Title of Oral/Poster Presentation

An Analysis of the Brigham City Fault Segment using Electrical Resistivity Tomography Techniques

Presenter Information

Alex BarkerFollow

Class

Article

Department

Physics

Faculty Mentor

Tony Lowry

Presentation Type

Poster Presentation

Abstract

Geologic faults are a result of rock structures that have given away to either tectonic compression, extension, or lateral tension. Because of their propensity to slip and cause earthquakes, they are of major concern to any populated area. The Wasatch Fault is a result of extensional stress that runs the entire length of Utah from north the south. It has been analyzed and broken up into several segments. By stratigraphic analysis, scientists have been able to estimate when each of these segments has last experienced a rupture. Out of all the segments that make up the Wasatch Fault, the Brigham City segment has not experienced movement for the longest period of time. It has been estimated that this segment will be the next segment to slip and cause an earthquake. For the safety of the Brigham City population and its surrounding cities, it is imperative that scientists continue to gather data and evaluate this hazard in order to more accurately predict when slippage will occur. If left unchecked, Brigham City, with a population of approximately 20,000 people, could be at risk for a major earthquake. Water plays a role in the mechanics of fault rupture. Water can act as a lubricant, thereby influencing when and how much slippage occurs. By comparing moisture content from winter to spring, important information may be gathered and investigated to find clues as to what this fault may do in the future and how destructive it may be. Scientists may even be able to pinpoint when this rupture will occur. Using a resistivity meter, water content can be measured and interpreted across the fault line. Moreover, the fault itself is made visible through the data collected. This experiment deals with the collection of data across the Brigham City fault using a resistivity meter in order to provide one more piece of the puzzle to the scientific community.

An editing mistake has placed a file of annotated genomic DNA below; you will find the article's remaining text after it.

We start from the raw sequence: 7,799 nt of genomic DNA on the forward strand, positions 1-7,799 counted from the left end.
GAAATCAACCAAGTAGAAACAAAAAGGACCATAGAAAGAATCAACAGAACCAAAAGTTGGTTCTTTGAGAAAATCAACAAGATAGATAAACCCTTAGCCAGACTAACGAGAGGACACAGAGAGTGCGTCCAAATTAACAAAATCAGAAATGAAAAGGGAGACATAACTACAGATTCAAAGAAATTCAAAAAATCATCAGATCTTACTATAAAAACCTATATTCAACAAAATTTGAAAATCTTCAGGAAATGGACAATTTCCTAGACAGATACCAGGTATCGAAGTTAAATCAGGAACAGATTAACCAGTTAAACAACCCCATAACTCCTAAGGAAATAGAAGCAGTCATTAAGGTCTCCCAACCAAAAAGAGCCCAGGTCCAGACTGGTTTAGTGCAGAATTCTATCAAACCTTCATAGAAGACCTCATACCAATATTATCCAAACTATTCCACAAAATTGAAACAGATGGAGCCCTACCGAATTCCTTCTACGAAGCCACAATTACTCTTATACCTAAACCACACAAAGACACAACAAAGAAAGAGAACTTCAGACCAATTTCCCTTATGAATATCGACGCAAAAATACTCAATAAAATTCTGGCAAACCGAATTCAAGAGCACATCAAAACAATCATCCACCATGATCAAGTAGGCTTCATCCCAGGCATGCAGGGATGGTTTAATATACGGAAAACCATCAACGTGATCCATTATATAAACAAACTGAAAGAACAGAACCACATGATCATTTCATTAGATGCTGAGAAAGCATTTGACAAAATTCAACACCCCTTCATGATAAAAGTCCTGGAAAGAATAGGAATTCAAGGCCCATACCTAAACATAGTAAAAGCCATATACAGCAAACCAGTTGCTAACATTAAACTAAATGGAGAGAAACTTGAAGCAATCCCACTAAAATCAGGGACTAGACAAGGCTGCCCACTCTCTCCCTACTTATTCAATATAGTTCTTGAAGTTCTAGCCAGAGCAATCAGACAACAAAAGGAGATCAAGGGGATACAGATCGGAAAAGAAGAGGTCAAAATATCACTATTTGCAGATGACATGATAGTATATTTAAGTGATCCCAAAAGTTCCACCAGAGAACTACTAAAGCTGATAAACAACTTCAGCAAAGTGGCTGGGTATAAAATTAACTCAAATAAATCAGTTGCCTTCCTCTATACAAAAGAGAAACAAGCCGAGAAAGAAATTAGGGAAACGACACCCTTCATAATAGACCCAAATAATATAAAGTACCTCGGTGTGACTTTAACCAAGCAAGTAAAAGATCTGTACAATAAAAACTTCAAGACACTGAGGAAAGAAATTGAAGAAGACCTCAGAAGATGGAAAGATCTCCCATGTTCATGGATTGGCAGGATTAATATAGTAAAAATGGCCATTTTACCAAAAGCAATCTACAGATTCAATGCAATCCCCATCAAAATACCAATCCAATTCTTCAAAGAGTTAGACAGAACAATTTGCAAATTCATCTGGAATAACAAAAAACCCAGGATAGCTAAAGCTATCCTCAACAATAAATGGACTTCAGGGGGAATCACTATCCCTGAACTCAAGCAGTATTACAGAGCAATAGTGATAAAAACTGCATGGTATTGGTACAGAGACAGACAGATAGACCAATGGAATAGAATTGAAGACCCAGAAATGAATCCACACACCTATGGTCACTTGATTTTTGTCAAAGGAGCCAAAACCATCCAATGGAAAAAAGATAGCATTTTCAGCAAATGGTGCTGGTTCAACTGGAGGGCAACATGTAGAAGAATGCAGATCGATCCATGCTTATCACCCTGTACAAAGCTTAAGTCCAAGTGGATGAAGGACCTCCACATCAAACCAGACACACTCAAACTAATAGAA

Start Date

4-9-2015 1:30 PM

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Apr 9th, 1:30 PM

An Analysis of the Brigham City Fault Segment using Electrical Resistivity Tomography Techniques

Geologic faults are a result of rock structures that have given away to either tectonic compression, extension, or lateral tension. Because of their propensity to slip and cause earthquakes, they are of major concern to any populated area. The Wasatch Fault is a result of extensional stress that runs the entire length of Utah from north the south. It has been analyzed and broken up into several segments. By stratigraphic analysis, scientists have been able to estimate when each of these segments has last experienced a rupture. Out of all the segments that make up the Wasatch Fault, the Brigham City segment has not experienced movement for the longest period of time. It has been estimated that this segment will be the next segment to slip and cause an earthquake. For the safety of the Brigham City population and its surrounding cities, it is imperative that scientists continue to gather data and evaluate this hazard in order to more accurately predict when slippage will occur. If left unchecked, Brigham City, with a population of approximately 20,000 people, could be at risk for a major earthquake. Water plays a role in the mechanics of fault rupture. Water can act as a lubricant, thereby influencing when and how much slippage occurs. By comparing moisture content from winter to spring, important information may be gathered and investigated to find clues as to what this fault may do in the future and how destructive it may be. Scientists may even be able to pinpoint when this rupture will occur. Using a resistivity meter, water content can be measured and interpreted across the fault line. Moreover, the fault itself is made visible through the data collected. This experiment deals with the collection of data across the Brigham City fault using a resistivity meter in order to provide one more piece of the puzzle to the scientific community.